What wins us over in the end are the statistics. Once we reduce factors like competition and growth releases (the ecology) from the raw ring widths, we conduct multiple tests to ensure the trees are reflecting what is recorded in the instrumental data. In this case, the trees account for 66.2% of the annual change of May-Aug drought from 1895-1981 and pass several verification tests. That isn't too shabby for trees growing in humid environments like the eastern US. We only go to 1981 in this case because this is the common period for all of the trees used in this reconstruction. We tested subsets of the collection between 1981 and 2002. The trees account for 49.3% of the drought variance in 2001 and more than 51% between 1982 and 2000. We cannot go closer to the present with  this collection of tree rings - not enough tree-ring data were collected after 2001 to make a reconstruction.

Finally, this is a well-replicated network of tree rings. We use 32 distinct collections over the 1852-1981 common period. I do not have the final numbers in my head, but I estimate we have at least 450 trees, and likely closer to 500, for the 1852-1981 period. From 1982-2001 we had a minimum of 275 trees and likely have closer to 300-320 trees.

We feel pretty confident with the data and the results. Now, if we could get more trees prior to 1531, man what a cool record this would be!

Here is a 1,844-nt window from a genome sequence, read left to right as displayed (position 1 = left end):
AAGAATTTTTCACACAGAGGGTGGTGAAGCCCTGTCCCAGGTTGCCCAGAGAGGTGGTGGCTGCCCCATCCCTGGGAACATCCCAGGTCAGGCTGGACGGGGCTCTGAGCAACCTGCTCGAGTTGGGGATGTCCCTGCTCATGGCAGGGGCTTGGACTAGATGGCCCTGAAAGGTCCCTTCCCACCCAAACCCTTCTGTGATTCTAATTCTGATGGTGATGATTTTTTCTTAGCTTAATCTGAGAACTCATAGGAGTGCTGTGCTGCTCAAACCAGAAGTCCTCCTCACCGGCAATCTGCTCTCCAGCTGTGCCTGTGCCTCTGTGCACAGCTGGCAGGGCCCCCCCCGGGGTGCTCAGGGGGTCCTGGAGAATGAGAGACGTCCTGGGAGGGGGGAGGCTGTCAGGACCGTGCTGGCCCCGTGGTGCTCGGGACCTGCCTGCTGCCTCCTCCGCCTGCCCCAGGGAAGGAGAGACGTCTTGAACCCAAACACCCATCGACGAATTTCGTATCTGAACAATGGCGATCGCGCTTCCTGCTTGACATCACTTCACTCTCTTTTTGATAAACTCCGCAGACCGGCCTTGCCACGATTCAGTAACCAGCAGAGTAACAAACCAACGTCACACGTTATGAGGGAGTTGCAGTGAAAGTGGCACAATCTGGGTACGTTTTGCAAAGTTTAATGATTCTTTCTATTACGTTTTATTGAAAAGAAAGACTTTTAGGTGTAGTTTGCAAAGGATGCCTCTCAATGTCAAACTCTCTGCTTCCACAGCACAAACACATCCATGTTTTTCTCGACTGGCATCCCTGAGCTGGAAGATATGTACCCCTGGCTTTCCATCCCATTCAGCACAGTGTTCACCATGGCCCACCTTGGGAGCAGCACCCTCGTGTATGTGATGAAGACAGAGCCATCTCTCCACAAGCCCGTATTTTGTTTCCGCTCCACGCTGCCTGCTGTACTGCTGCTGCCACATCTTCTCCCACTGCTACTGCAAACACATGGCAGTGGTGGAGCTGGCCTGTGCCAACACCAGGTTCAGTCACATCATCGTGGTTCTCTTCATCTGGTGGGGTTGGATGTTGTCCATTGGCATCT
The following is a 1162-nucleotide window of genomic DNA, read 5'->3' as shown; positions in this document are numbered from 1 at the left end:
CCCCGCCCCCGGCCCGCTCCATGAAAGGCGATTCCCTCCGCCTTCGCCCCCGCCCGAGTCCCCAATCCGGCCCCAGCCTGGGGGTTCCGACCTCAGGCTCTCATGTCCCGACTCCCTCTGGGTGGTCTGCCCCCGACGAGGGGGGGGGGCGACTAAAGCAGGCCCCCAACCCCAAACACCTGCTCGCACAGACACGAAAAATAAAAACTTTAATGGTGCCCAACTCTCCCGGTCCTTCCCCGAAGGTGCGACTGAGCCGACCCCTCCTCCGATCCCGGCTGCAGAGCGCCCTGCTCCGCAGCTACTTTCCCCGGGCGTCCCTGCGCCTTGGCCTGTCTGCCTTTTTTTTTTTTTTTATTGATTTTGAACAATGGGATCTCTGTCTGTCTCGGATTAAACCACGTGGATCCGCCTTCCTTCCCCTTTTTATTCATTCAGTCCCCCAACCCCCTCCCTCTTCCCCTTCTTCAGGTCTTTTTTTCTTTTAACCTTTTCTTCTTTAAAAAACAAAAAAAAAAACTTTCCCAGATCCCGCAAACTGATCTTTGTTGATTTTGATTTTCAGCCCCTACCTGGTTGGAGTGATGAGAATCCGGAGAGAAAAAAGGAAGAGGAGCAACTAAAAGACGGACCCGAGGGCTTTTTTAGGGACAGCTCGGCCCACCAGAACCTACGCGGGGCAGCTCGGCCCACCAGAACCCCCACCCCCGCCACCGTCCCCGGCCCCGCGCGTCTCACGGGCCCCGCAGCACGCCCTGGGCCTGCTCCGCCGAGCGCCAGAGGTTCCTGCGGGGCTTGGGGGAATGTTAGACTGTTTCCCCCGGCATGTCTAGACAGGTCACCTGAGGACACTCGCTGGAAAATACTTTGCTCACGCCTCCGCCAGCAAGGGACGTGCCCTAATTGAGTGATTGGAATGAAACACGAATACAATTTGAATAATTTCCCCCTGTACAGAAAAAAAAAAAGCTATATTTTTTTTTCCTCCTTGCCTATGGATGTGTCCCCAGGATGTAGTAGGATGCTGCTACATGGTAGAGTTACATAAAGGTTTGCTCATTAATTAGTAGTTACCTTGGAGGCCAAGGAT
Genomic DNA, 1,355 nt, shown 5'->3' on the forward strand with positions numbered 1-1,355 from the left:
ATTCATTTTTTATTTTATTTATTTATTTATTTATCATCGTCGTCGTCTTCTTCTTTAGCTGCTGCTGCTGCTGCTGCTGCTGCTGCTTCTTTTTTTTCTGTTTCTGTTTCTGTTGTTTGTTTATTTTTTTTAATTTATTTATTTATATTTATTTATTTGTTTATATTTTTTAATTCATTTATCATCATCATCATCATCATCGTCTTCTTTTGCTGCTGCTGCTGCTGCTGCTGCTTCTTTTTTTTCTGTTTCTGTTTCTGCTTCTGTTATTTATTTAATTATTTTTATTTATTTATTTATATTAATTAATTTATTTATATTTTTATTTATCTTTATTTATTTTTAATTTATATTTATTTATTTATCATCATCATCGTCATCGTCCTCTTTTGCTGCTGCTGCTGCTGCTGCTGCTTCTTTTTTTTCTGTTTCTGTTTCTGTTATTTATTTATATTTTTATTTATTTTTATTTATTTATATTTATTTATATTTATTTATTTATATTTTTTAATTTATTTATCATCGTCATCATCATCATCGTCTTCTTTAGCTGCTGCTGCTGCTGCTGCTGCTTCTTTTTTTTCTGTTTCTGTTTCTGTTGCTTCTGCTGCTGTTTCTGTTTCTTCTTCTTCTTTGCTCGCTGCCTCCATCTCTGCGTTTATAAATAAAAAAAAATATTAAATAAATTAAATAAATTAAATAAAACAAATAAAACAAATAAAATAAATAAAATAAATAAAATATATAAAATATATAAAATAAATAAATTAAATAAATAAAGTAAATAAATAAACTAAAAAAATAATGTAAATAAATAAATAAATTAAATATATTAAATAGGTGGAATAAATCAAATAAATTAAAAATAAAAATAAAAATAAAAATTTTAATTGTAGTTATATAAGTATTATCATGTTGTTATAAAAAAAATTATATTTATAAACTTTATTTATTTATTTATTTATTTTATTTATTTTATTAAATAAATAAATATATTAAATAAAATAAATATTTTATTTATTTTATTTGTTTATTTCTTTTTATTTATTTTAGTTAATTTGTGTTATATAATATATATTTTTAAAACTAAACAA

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#4)  Re: Trees Tell the Story of 500 Years of NYC Drought History

Postby Chris » Sun May 13, 2012 12:30 am

Have there been any attempts to look at fire scars and correlate them to these especially drier times periods? Yes you have issues with Native American set fires and suppression by Europeans, but would some old Pitch Pines on some drier ridge perhaps have escaped most of that and reflect a more "nature" burn regime. How about proxys for rainfall [sedimentation]?
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#5)  Re: Trees Tell the Story of 500 Years of NYC Drought History

Postby Neil » Mon May 14, 2012 7:10 am

hi Chris,

Good question. The science of reconstructing fire history in the eastern US is just beginning in earnest. By just beginning I mean over the last 20 years. Much of the work has been conducted in coniferous forests of the east, though there are some nice exceptions in the midwest. Many records are rather short in the most eastern portion of the eastern US [only about 120-180 yrs], a period that is dominated by burning by European settlers [they burned as much, if not more than first nation people/Indians]. I do not know this part of the literature as well as others, but some good places to look are here: